Microsoft has unveiled new Windows 10 devices designed to compete with Chromebooks on price; an update to Minecraft for Education; and a new tool for managing classroom devices, Intune for Education.
Virtual reality and robotics will become widely adopted in education in the next two to three years, and wearable devices are expected to become mainstream in the education space over the next four to five years, according to a recent report published by the New Media Consortium and the Consortium for School Networking.
Octopus, an up-and-coming smartwatch for children aged 3-8, has raised nearly $1 million on Indiegogo, an international crowdfunding website.
BrainStorm STEM Education has launched Python Temple, a new course intended to teach students how to program using Minecraft and Python.
- By Dian Schaffhauser
The global education gamification market is expected to grow at a compound annual growth rate of 66.22 percent from 2016 through 2020, according to a new report by Dublin-based market research firm Research and Markets.
A startup that builds interactive iPad games for its flagship gaming accessory that enables learners to “play beyond the screen” has received additional funding to bring some of its games to iPhones and introduce more character-driven content.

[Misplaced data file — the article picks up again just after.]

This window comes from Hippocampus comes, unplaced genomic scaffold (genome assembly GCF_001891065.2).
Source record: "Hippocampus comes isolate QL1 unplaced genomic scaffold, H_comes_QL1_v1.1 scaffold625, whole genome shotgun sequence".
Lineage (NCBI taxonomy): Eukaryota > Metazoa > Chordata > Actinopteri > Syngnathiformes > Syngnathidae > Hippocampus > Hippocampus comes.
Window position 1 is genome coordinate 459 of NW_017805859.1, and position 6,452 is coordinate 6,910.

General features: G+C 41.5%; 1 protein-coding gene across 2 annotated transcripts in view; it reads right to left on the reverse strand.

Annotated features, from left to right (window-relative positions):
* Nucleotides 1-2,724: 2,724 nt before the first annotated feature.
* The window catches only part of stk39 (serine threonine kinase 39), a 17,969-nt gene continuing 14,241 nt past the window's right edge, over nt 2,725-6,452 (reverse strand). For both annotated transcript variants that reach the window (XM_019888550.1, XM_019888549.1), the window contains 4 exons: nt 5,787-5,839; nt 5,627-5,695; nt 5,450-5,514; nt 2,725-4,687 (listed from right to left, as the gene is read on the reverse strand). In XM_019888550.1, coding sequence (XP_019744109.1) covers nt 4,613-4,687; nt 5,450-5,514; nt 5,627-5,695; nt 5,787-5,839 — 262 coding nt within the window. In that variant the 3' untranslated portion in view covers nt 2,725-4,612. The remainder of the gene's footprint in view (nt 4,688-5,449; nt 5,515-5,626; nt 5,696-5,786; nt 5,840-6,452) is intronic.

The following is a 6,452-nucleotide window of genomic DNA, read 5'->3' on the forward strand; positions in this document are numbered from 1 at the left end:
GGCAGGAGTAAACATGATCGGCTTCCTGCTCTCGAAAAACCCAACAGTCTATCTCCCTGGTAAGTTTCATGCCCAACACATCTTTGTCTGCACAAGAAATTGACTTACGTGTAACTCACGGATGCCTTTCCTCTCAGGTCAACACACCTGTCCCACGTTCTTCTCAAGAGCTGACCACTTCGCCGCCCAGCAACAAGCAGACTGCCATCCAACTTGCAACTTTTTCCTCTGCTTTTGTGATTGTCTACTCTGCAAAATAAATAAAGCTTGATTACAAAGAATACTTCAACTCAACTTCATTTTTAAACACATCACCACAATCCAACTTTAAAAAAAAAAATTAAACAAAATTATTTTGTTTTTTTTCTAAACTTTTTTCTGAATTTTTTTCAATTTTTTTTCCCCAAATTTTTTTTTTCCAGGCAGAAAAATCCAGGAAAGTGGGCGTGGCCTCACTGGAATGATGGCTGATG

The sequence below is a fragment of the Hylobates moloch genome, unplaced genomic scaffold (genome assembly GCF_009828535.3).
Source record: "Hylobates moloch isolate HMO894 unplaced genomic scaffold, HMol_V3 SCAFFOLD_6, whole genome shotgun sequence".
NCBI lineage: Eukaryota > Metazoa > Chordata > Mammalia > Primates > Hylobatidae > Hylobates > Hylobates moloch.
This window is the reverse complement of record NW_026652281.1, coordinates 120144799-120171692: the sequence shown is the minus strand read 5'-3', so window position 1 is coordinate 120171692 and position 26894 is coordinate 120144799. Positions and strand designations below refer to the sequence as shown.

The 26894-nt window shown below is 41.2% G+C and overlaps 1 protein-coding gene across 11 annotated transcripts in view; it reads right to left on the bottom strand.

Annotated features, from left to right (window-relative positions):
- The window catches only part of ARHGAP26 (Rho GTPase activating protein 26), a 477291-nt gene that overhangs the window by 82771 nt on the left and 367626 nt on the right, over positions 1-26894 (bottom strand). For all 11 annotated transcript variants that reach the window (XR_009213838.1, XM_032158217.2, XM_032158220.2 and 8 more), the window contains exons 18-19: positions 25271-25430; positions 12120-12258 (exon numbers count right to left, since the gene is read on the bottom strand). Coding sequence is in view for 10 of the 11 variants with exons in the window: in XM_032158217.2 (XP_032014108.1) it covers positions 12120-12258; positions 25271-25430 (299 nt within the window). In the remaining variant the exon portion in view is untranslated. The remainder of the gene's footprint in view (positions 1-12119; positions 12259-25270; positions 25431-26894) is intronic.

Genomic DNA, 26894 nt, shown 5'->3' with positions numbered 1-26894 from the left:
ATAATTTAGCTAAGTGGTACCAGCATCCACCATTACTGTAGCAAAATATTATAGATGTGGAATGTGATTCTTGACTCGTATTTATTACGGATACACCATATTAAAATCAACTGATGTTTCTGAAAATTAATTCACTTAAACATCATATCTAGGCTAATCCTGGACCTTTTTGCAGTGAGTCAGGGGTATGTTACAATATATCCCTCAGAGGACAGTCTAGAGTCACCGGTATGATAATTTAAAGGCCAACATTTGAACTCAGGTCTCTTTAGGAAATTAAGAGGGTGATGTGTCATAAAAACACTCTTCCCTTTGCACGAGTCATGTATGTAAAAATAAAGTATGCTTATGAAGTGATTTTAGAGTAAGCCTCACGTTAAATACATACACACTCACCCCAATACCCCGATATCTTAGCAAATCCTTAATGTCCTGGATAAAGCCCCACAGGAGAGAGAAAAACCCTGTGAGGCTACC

The e-learning market is predicted to experience significant global growth over the next five years, largely driven by advances in technology, evolving business needs and a number of emerging learning and development trends, according to Docebo’s newly released research report, “E-Learning Market Trends and Forecast 2017-2021.”
Cleverywhere has launched a new game, ThemePark, designed to help students improve their scores on standardized tests.
A new documentary explores the impacts smartphones and other mobile devices are having on teenagers and their social, emotional and psychological lives. “Screenagers: Growing Up in the Digital Age” examines the impact of screen technology on kids and offers parents practical solutions that can work.
Did you know that Pikachu, Squirtle, Eevee and Mewtwo can help teach science, technology, engineering and math (STEM) concepts to elementary school kids? The popular Pokémon Go characters are part of a project at Dakota State University (DSU) in Madison, SD. Juniors in a technology in education class used the smartphone-based augmented reality game late last month to teach local fourth graders concepts such as photosynthesis, gravity and the transformation of electricity.